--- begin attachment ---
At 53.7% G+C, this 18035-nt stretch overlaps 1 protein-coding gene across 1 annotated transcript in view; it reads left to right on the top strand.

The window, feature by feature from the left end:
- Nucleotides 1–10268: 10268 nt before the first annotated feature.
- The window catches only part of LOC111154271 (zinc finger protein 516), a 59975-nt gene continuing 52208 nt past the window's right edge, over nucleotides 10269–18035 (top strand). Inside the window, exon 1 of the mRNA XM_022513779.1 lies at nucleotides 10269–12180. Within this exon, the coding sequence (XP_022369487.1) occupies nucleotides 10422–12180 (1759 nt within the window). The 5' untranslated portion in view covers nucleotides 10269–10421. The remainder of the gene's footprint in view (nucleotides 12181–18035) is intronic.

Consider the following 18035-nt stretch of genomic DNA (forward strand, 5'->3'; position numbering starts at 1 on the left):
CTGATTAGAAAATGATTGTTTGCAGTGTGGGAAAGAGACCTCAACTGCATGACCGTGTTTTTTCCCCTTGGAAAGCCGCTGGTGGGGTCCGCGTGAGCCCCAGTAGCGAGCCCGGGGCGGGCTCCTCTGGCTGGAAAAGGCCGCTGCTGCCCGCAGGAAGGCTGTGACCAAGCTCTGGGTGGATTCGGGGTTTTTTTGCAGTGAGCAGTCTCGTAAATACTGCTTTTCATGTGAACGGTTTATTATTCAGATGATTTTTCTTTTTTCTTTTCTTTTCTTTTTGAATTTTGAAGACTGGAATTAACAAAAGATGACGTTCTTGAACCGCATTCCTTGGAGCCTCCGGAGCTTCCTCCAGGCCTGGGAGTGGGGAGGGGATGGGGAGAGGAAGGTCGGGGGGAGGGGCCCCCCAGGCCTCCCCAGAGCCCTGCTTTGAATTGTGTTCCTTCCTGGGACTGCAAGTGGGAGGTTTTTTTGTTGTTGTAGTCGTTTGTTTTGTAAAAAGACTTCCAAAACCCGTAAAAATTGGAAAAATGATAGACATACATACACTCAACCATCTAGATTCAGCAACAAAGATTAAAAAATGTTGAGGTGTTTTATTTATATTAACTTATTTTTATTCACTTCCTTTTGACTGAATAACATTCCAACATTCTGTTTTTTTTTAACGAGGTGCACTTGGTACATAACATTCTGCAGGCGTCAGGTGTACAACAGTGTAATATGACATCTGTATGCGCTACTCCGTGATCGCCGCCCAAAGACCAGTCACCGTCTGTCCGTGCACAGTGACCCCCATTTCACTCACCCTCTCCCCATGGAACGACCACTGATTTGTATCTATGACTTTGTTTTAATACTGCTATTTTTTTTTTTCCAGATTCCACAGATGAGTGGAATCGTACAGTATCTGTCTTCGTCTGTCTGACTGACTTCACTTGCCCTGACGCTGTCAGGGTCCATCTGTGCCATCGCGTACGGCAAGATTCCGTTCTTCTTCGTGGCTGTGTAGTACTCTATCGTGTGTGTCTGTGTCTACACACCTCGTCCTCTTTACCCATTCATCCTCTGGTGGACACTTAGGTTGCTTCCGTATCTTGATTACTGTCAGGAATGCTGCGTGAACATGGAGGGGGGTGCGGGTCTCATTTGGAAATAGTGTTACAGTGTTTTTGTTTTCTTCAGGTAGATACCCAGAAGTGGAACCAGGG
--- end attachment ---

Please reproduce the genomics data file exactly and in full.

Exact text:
At 53.7% G+C, this 18035-nt stretch overlaps 1 protein-coding gene across 1 annotated transcript in view; it reads left to right on the top strand.

The window, feature by feature from the left end:
- Nucleotides 1–10268: 10268 nt before the first annotated feature.
- The window catches only part of LOC111154271 (zinc finger protein 516), a 59975-nt gene continuing 52208 nt past the window's right edge, over nucleotides 10269–18035 (top strand). Inside the window, exon 1 of the mRNA XM_022513779.1 lies at nucleotides 10269–12180. Within this exon, the coding sequence (XP_022369487.1) occupies nucleotides 10422–12180 (1759 nt within the window). The 5' untranslated portion in view covers nucleotides 10269–10421. The remainder of the gene's footprint in view (nucleotides 12181–18035) is intronic.

Consider the following 18035-nt stretch of genomic DNA (forward strand, 5'->3'; position numbering starts at 1 on the left):
CTGATTAGAAAATGATTGTTTGCAGTGTGGGAAAGAGACCTCAACTGCATGACCGTGTTTTTTCCCCTTGGAAAGCCGCTGGTGGGGTCCGCGTGAGCCCCAGTAGCGAGCCCGGGGCGGGCTCCTCTGGCTGGAAAAGGCCGCTGCTGCCCGCAGGAAGGCTGTGACCAAGCTCTGGGTGGATTCGGGGTTTTTTTGCAGTGAGCAGTCTCGTAAATACTGCTTTTCATGTGAACGGTTTATTATTCAGATGATTTTTCTTTTTTCTTTTCTTTTCTTTTTGAATTTTGAAGACTGGAATTAACAAAAGATGACGTTCTTGAACCGCATTCCTTGGAGCCTCCGGAGCTTCCTCCAGGCCTGGGAGTGGGGAGGGGATGGGGAGAGGAAGGTCGGGGGGAGGGGCCCCCCAGGCCTCCCCAGAGCCCTGCTTTGAATTGTGTTCCTTCCTGGGACTGCAAGTGGGAGGTTTTTTTGTTGTTGTAGTCGTTTGTTTTGTAAAAAGACTTCCAAAACCCGTAAAAATTGGAAAAATGATAGACATACATACACTCAACCATCTAGATTCAGCAACAAAGATTAAAAAATGTTGAGGTGTTTTATTTATATTAACTTATTTTTATTCACTTCCTTTTGACTGAATAACATTCCAACATTCTGTTTTTTTTTAACGAGGTGCACTTGGTACATAACATTCTGCAGGCGTCAGGTGTACAACAGTGTAATATGACATCTGTATGCGCTACTCCGTGATCGCCGCCCAAAGACCAGTCACCGTCTGTCCGTGCACAGTGACCCCCATTTCACTCACCCTCTCCCCATGGAACGACCACTGATTTGTATCTATGACTTTGTTTTAATACTGCTATTTTTTTTTTTCCAGATTCCACAGATGAGTGGAATCGTACAGTATCTGTCTTCGTCTGTCTGACTGACTTCACTTGCCCTGACGCTGTCAGGGTCCATCTGTGCCATCGCGTACGGCAAGATTCCGTTCTTCTTCGTGGCTGTGTAGTACTCTATCGTGTGTGTCTGTGTCTACACACCTCGTCCTCTTTACCCATTCATCCTCTGGTGGACACTTAGGTTGCTTCCGTATCTTGATTACTGTCAGGAATGCTGCGTGAACATGGAGGGGGGTGCGGGTCTCATTTGGAAATAGTGTTACAGTGTTTTTGTTTTCTTCAGGTAGATACCCAGAAGTGGAACCAGGG